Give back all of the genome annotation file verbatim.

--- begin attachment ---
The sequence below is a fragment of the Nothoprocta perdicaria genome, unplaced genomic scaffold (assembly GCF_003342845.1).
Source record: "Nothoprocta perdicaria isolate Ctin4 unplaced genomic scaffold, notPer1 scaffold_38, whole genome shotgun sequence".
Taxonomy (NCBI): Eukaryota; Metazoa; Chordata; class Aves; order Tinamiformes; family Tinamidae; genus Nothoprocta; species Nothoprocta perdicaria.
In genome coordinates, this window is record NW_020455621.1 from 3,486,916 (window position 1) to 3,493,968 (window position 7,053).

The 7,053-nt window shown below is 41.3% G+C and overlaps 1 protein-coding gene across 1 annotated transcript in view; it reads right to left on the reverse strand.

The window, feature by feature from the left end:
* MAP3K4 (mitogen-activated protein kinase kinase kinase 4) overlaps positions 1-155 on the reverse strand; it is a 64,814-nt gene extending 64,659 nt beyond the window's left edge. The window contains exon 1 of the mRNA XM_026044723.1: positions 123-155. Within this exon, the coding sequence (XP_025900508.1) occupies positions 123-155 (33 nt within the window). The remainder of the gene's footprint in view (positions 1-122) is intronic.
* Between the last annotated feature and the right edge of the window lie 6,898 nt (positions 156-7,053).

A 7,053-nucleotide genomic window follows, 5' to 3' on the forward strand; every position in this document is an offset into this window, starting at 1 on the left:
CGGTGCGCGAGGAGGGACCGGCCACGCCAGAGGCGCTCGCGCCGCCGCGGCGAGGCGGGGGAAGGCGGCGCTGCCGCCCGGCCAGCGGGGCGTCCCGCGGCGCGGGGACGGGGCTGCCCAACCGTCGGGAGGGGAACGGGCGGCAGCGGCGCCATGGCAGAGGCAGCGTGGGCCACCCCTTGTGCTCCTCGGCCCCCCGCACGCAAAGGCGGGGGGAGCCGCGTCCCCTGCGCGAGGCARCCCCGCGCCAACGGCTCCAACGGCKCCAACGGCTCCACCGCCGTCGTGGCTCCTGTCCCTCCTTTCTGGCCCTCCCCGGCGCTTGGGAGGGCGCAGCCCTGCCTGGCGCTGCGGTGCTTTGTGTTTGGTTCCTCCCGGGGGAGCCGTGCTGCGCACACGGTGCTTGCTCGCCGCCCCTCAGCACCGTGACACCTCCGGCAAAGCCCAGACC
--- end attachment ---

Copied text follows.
The sequence below is a fragment of the Nothoprocta perdicaria genome, unplaced genomic scaffold (assembly GCF_003342845.1).
Source record: "Nothoprocta perdicaria isolate Ctin4 unplaced genomic scaffold, notPer1 scaffold_38, whole genome shotgun sequence".
Taxonomy (NCBI): Eukaryota; Metazoa; Chordata; class Aves; order Tinamiformes; family Tinamidae; genus Nothoprocta; species Nothoprocta perdicaria.
In genome coordinates, this window is record NW_020455621.1 from 3,486,916 (window position 1) to 3,493,968 (window position 7,053).

The 7,053-nt window shown below is 41.3% G+C and overlaps 1 protein-coding gene across 1 annotated transcript in view; it reads right to left on the reverse strand.

The window, feature by feature from the left end:
* MAP3K4 (mitogen-activated protein kinase kinase kinase 4) overlaps positions 1-155 on the reverse strand; it is a 64,814-nt gene extending 64,659 nt beyond the window's left edge. The window contains exon 1 of the mRNA XM_026044723.1: positions 123-155. Within this exon, the coding sequence (XP_025900508.1) occupies positions 123-155 (33 nt within the window). The remainder of the gene's footprint in view (positions 1-122) is intronic.
* Between the last annotated feature and the right edge of the window lie 6,898 nt (positions 156-7,053).

A 7,053-nucleotide genomic window follows, 5' to 3' on the forward strand; every position in this document is an offset into this window, starting at 1 on the left:
CGGTGCGCGAGGAGGGACCGGCCACGCCAGAGGCGCTCGCGCCGCCGCGGCGAGGCGGGGGAAGGCGGCGCTGCCGCCCGGCCAGCGGGGCGTCCCGCGGCGCGGGGACGGGGCTGCCCAACCGTCGGGAGGGGAACGGGCGGCAGCGGCGCCATGGCAGAGGCAGCGTGGGCCACCCCTTGTGCTCCTCGGCCCCCCGCACGCAAAGGCGGGGGGAGCCGCGTCCCCTGCGCGAGGCARCCCCGCGCCAACGGCTCCAACGGCKCCAACGGCTCCACCGCCGTCGTGGCTCCTGTCCCTCCTTTCTGGCCCTCCCCGGCGCTTGGGAGGGCGCAGCCCTGCCTGGCGCTGCGGTGCTTTGTGTTTGGTTCCTCCCGGGGGAGCCGTGCTGCGCACACGGTGCTTGCTCGCCGCCCCTCAGCACCGTGACACCTCCGGCAAAGCCCAGACC